Three, Darvon Hubbard gains 1,000 yards and scores at least 10 touchdowns. Hubbard was a three-star Texas A&M recruit for a reason and it was because it was a state champion 100-meter guy who also maximized his carries on the high school football field in Arizona. With less than 100 carries, Hubbard had over 1,000 yards in his senior year in high school football. That’s a lot of yards per carry. If he does the same against AAC competition, the Owls more than double their run production next year. Hubbard will probably be the best transfer running back Temple has had since Montel Harris scored seven touchdowns in a single game in 2012.

Amad Anderson is definitely the best Anderson at wide receiver since Robby (celebrating with the great Temple fans here the win over Penn State) caught clutch passes at Temple in 2015.

Four, Adonicis Sanders and Amad Anderson exceed the production of Jadan Blue and Randall Jones. Sanders, who caught the game-winning touchdown pass against Duke last year, could do the same this year. Anderson was a productive starter at Purdue before coming to Temple. Their collective target? The four touchdowns and 661 yards Blue (now at Virginia Tech) and Jones combined for last year. I will bet $20 against any Temple fan at the season-ticket-holder party who wants to take me up on that.

Five, the Owls as a team get more sacks (16+) this year than they did last year (15, 105 yards in losses). North Carolina transfer Xach Gill (who didn’t play last year) is a significant upgrade inside and Layton Jordan is an improvement outside. Kentucky transfer Jerquavion Mahone (who did play last year) needs to improve on the inside and surprisingly Dyshier Clary is listed as a DE starter on the other side ahead of Darian Varner and Evan Boozer, who both have good motors. That’s pretty good DE depth.

If a team is the sum of its parts (and it is), the parts point to better production. Does that equal 2x the wins?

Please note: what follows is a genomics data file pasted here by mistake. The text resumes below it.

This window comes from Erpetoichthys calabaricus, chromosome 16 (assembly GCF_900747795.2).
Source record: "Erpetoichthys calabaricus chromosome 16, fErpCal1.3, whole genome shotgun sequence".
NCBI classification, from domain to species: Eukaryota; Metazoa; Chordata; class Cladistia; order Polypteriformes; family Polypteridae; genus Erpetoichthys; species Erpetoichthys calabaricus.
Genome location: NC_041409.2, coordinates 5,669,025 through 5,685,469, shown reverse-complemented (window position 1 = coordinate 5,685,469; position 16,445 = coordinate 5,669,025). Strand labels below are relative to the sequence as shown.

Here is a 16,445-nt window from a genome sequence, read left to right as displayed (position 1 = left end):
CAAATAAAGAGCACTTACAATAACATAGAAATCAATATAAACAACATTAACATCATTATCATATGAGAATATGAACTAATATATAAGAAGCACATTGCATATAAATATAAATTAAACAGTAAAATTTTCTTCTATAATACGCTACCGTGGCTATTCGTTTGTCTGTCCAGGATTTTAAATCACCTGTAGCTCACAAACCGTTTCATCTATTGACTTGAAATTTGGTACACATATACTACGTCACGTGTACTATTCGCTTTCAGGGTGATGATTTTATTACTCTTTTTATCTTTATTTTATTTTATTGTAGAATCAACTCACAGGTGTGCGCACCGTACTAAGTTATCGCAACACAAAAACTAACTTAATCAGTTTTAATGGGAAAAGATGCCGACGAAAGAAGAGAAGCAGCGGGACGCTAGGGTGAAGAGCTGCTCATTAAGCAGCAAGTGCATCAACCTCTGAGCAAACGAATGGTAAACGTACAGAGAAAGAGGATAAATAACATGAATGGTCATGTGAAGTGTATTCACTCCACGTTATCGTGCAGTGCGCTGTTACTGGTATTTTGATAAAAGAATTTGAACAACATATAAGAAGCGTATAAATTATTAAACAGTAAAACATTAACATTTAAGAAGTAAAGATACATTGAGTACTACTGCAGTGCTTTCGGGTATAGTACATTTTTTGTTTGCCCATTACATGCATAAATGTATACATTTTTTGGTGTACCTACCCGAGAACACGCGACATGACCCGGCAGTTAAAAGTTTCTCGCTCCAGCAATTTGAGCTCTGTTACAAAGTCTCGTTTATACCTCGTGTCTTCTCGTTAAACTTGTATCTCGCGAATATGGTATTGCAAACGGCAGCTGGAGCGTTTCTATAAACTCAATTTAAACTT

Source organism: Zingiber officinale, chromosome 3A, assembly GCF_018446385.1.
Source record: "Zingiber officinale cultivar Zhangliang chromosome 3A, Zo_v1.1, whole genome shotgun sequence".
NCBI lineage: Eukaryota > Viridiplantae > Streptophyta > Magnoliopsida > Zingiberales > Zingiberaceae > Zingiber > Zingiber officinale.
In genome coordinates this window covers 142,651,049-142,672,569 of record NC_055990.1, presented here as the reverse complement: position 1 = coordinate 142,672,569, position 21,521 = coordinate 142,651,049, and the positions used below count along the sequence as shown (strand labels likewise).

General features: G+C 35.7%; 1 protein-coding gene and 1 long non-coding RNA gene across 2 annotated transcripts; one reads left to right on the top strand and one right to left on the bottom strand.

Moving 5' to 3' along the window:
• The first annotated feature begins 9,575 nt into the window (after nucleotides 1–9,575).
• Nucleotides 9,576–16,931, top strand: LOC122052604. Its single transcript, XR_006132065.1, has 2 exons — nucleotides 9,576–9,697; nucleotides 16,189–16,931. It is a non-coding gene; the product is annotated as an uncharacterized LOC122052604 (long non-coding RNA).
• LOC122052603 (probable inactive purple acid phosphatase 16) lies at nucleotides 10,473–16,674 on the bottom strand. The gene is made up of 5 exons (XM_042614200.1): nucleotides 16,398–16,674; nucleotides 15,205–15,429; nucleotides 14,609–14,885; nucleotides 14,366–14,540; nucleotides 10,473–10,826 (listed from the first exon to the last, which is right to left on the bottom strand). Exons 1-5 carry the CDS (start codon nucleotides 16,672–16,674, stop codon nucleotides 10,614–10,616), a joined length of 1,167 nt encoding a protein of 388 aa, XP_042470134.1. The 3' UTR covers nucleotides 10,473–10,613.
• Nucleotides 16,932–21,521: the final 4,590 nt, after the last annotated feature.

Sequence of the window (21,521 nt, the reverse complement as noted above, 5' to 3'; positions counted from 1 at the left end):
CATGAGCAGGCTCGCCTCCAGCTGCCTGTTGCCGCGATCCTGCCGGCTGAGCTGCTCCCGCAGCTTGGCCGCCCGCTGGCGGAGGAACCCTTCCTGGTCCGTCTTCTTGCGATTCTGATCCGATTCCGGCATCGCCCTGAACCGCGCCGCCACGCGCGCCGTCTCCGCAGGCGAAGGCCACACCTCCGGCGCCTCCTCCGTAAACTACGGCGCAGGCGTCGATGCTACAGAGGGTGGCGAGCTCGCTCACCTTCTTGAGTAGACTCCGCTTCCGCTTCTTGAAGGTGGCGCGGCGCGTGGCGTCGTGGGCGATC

That’s a math question even Albert Einstein would be hard-pressed to answer but the across-the-board improvement we see in mid-July seems to support the hypothesis.

Monday: What They Are Saying …

Temple has many more playmakers this year

Football is not a complicated thing.

Teams that make plays win.

Teams that have more playmakers make plays.

Adonicas Sanders

From where I sit, Temple has at least … at least … five big-time playmakers it did not have last year and that should play a role in the turnaround we wrote about in this space on Monday.

The Owls lacked a lot of things a season ago in finishing 3-9 but the sore thumb in this badly bloodied hand was a lack of speed.

For no matter how highly you think of last year’s running backs (Edward Saydee, Kyle Dobbins or Tayvon Ruley) or even record-setting wide receiver Jadan Blue (now at Virginia Tech) or even four-star starting quarterback D’Wan Mathis, none of them were able to take that ball, turn the corner and outrun anyone on a long touchdown run.

That’s not to say it didn’t happen. Randle Jones outran the entire Akron and SMU teams in recent years on his way to touchdowns and Amad Anderson took a short pass and did the same against Memphis.

Still, as a matter of course, Temple didn’t have enough of those kinds of players a year ago.

It does now.

Five come to mind:

Iverson Clement

Iverson Clement _ The former Florida Gator moved from running back to cornerback because the Owls need speed at that position. New coach Stan Drayton said he studied the film and no doubt saw a tight end chase down a Temple cornerback from behind in the South Florida game and made a vow that it won’t happen again. Iverson intercepts that same pass and puts six on the board in the fall. Because of a falling out with the former staff, Iverson didn’t see the field last year. He will see it this year.

Adonicas Sanders _ Sanders caught two passes against Duke, both for touchdowns in a 31-27 win for Georgia Tech last year, and no doubt Drayton has an inkling Sanders can reprise the role in the opener.